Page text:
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How to Host Weekend Brunch

An invitation to a weekend brunch signals relaxation, celebration, indulgent food — and a good time ahead. A bonus? Brunch rarely absorbs an entire day. The host can “chill out” after the goodbyes or finish a project before Monday.

Brunch is more relaxed than most parties because much of the work is done ahead, maintains Greg Utsinger, the Denver-based regional visual-merchandise manager for Furniture Row. Utsinger, who once cooked professionally, enjoys entertaining when he’s not on the road for business. His spring brunch menu for six may sound ambitious, but you don’t have to stay up half the night to prepare it. His indulgent, yet fuss-free, version of the classic eggs Benedict, for example, features scrambled eggs instead of poached which simplifies last-minute assembly.

Add excitement to your brunch table with creative presentations. Serve various sizes, shapes and textures of muffins and fruit or nut breads made from zucchini, blueberries, lemon, orange and dates. Put breads, muffins and pastries in attractive baskets for easy passing. Within convenient reach of each guest, place ramekins of flavored butters and dips such as sweetened orange-flavored cream cheese or soft goat cheese with fig preserves.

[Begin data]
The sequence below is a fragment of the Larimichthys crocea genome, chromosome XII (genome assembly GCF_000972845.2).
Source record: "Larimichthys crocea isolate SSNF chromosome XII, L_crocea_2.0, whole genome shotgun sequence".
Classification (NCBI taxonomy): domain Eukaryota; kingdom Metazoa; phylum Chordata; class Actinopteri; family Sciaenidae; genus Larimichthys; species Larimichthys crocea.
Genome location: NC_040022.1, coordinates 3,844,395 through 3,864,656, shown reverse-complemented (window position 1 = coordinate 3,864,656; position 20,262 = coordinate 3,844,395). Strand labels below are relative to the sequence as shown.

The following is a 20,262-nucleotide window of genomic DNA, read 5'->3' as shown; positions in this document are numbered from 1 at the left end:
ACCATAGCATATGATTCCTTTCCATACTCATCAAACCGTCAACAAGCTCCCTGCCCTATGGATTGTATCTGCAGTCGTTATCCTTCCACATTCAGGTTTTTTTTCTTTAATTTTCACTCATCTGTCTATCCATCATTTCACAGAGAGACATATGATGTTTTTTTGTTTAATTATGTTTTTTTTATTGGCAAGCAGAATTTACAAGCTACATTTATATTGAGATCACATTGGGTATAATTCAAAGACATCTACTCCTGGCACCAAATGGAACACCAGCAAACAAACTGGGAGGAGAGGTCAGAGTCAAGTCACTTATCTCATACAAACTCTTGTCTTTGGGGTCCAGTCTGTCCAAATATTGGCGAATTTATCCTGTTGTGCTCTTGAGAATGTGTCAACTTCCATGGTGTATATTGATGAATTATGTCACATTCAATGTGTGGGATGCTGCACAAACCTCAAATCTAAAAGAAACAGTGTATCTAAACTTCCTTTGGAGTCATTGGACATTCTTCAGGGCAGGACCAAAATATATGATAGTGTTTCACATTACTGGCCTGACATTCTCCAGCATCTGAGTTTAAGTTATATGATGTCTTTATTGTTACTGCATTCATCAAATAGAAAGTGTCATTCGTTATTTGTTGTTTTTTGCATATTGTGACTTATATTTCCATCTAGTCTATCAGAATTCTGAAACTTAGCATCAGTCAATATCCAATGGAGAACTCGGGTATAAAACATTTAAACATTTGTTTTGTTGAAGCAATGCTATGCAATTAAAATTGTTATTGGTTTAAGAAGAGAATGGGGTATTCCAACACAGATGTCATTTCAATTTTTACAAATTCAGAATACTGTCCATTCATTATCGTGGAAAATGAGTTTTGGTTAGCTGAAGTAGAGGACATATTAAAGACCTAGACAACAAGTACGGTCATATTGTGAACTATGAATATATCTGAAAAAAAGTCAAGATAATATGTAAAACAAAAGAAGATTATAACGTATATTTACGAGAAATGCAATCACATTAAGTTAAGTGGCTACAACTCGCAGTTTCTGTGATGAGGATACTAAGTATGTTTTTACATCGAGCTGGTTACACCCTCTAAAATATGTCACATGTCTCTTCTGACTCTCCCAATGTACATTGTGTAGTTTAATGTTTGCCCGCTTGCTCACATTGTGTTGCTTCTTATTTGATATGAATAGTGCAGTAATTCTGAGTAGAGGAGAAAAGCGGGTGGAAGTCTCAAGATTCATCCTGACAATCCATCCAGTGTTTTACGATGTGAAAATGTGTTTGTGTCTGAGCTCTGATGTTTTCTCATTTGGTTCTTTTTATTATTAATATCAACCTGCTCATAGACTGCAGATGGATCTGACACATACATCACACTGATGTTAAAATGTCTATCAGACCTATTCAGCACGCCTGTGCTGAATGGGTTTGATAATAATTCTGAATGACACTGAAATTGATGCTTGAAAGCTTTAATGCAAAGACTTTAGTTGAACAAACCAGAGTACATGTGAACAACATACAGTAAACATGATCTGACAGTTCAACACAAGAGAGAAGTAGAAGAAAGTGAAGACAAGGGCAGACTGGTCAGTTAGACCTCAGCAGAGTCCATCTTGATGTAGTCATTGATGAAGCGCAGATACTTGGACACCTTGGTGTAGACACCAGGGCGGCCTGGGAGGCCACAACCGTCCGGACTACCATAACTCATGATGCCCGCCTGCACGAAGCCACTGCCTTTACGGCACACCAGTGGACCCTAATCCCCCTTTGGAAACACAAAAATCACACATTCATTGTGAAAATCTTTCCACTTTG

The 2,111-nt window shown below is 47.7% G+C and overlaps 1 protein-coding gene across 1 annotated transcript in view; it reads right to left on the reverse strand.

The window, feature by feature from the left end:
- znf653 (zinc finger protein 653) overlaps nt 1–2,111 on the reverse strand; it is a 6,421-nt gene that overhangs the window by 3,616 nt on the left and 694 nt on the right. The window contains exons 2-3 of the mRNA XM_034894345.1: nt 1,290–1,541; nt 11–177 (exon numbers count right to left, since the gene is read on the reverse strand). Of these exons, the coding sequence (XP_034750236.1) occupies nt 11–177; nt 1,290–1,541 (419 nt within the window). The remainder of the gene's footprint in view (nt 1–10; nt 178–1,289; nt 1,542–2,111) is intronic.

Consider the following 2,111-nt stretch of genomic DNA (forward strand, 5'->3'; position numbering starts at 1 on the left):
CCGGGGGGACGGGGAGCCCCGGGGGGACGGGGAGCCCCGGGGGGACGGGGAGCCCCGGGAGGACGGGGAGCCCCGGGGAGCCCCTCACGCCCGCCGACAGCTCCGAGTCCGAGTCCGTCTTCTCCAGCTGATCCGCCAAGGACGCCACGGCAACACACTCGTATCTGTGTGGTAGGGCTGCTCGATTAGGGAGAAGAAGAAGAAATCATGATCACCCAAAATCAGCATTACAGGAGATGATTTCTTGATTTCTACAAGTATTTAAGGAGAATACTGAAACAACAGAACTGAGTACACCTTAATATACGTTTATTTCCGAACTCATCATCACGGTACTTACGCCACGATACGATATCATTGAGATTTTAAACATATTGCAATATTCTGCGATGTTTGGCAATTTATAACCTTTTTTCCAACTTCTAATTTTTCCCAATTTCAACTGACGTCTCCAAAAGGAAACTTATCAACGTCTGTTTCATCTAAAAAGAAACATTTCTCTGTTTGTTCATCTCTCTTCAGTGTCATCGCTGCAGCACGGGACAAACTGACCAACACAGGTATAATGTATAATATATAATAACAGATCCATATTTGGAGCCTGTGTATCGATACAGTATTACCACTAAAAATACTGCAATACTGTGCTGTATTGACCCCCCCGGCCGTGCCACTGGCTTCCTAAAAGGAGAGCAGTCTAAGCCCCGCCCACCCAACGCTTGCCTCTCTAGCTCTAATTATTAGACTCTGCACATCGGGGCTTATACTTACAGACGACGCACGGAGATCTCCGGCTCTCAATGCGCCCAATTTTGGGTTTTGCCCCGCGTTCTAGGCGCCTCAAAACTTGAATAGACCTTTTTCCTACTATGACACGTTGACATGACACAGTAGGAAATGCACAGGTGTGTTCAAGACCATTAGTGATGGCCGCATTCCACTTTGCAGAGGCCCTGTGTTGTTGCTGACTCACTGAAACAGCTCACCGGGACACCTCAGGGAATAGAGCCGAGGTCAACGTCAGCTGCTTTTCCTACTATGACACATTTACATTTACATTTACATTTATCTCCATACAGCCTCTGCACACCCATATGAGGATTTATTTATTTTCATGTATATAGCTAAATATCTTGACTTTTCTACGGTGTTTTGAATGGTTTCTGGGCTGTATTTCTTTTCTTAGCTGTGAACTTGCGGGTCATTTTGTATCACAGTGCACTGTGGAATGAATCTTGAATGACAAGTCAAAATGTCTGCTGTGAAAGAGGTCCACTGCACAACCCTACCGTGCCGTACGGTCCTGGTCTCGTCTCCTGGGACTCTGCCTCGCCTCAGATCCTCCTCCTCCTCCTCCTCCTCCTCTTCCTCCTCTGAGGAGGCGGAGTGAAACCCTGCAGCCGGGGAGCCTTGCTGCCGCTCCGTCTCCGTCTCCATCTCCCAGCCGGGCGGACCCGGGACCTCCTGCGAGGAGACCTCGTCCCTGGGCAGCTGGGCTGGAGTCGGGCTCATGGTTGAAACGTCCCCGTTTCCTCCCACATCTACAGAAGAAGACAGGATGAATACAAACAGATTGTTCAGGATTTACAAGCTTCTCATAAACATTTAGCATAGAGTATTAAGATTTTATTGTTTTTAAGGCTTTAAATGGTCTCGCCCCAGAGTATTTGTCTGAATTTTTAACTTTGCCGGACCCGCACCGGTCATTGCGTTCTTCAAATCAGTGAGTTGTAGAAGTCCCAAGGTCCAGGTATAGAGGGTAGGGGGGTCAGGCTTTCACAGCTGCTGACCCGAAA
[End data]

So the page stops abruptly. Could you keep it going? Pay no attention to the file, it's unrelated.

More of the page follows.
Use fresh fruit as a palate refresher.

Instead of a mixed-fruit salad, serve one made with various melon chunks. A cut-crystal bowl of ripe, glistening strawberries can also double as a centerpiece. Toss the berries lightly with sugar, drizzle with balsamic vinegar and sprinkle with freshly crushed black pepper.

Keep beverages simple. Offer a variety of juices — grape, tangerine, lemonade, cranberry, pineapple — with sparkling water.

HELPING HANDS

The festive brunch table.

Choose a color scheme for your brunch table that’s inspired by gardens bursting into bloom, the seasonal fruits and juices on your menu, or even the color of your china and serving dishes. Serve beverages that match your napkins and tablecloth. Add a small vase or two with a single flower and scatter small votive candles around the table.

Or, pick a theme for your brunch and decorate accordingly. Utsinger recalls a memorable brunch that had a Breakfast at Tiffany’s theme, complete with napkins and tablecloths close to the jeweler’s signature Tiffany blue.

Whatever you do, Utsinger says to make sure that you and all your guests have a great time.

“The fun of brunch is to be informal and offer a variety of foods on an interesting table,” he says. “If you don’t have enough flutes or plates of the same size or color, that’s fine. Mismatched plates add to a casual atmosphere. Let your colorful food stand out. At weekend brunch, anything goes.’’

Hungry for more? Check out these last minute brunch recipes.

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